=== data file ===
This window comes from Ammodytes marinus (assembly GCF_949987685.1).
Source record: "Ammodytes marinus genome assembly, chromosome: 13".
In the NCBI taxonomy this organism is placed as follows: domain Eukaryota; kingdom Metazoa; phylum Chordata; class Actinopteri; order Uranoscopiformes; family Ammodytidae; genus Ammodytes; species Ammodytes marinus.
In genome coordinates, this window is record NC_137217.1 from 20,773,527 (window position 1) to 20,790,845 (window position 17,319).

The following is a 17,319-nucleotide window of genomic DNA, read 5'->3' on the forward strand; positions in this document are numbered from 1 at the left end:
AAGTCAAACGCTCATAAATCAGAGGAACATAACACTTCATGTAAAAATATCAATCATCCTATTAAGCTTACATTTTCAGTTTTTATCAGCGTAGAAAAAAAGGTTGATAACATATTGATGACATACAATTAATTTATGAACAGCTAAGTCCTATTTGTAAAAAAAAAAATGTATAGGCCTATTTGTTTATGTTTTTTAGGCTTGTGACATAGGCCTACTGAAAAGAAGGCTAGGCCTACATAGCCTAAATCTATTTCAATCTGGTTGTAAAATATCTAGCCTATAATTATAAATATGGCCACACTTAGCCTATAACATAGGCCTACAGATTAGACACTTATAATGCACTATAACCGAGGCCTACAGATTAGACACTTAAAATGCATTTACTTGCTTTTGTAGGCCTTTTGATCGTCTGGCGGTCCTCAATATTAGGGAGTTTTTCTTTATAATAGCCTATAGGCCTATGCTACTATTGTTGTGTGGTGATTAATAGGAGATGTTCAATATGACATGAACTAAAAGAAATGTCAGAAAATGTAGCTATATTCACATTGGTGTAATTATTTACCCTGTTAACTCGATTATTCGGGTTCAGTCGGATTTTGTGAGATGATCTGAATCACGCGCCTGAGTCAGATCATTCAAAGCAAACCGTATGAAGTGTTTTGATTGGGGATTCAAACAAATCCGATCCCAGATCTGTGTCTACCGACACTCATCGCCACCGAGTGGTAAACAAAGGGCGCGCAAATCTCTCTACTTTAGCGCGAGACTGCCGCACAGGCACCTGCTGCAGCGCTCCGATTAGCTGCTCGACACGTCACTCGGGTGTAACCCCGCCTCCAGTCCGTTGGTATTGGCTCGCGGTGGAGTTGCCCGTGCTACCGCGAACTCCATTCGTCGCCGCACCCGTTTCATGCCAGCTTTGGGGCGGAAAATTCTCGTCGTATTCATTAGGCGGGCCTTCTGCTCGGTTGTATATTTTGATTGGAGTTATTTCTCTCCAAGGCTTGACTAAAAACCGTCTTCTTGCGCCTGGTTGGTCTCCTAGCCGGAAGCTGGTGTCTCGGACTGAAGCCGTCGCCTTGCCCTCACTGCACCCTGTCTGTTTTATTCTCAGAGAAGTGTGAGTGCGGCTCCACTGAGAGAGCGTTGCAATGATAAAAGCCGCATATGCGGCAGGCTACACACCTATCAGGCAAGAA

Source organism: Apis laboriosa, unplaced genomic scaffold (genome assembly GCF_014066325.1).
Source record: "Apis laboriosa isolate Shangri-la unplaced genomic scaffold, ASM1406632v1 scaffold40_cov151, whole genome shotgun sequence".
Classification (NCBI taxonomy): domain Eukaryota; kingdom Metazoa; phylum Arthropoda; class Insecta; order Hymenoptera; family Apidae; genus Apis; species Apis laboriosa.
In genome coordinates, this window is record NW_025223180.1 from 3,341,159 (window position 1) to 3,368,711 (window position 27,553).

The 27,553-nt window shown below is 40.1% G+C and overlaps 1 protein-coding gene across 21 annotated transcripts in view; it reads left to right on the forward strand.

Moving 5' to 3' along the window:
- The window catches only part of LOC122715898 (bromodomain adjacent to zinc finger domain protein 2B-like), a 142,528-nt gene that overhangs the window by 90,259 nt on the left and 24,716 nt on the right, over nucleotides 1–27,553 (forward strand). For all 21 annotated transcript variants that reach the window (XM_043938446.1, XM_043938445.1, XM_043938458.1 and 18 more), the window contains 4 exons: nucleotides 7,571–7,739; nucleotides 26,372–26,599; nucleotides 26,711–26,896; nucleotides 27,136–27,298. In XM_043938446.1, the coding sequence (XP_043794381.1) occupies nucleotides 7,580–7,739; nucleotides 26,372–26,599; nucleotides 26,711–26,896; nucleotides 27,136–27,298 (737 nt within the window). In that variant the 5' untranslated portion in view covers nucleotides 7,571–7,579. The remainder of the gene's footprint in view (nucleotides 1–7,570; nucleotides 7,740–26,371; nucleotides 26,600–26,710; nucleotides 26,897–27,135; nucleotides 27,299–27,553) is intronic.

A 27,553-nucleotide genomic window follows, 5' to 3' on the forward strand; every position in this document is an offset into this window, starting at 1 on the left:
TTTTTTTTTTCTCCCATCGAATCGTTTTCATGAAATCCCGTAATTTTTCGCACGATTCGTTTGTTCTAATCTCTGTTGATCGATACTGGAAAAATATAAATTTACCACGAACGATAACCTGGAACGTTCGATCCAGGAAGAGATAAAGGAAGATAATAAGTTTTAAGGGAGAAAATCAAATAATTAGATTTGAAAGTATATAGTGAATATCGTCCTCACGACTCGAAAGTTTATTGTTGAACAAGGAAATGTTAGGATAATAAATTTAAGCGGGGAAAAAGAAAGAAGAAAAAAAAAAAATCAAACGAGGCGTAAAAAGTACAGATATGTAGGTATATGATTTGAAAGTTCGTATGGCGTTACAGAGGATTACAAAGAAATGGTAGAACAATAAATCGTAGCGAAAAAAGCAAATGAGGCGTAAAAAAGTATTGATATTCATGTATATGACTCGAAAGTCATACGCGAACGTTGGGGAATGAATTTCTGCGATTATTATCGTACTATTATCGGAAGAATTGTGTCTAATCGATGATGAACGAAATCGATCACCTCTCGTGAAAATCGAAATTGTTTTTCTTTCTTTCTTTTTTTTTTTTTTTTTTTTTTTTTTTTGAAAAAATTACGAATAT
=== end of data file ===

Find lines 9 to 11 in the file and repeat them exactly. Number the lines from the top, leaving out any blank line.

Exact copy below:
Classification (NCBI taxonomy): domain Eukaryota; kingdom Metazoa; phylum Arthropoda; class Insecta; order Hymenoptera; family Apidae; genus Apis; species Apis laboriosa.
In genome coordinates, this window is record NW_025223180.1 from 3,341,159 (window position 1) to 3,368,711 (window position 27,553).

The 27,553-nt window shown below is 40.1% G+C and overlaps 1 protein-coding gene across 21 annotated transcripts in view; it reads left to right on the forward strand.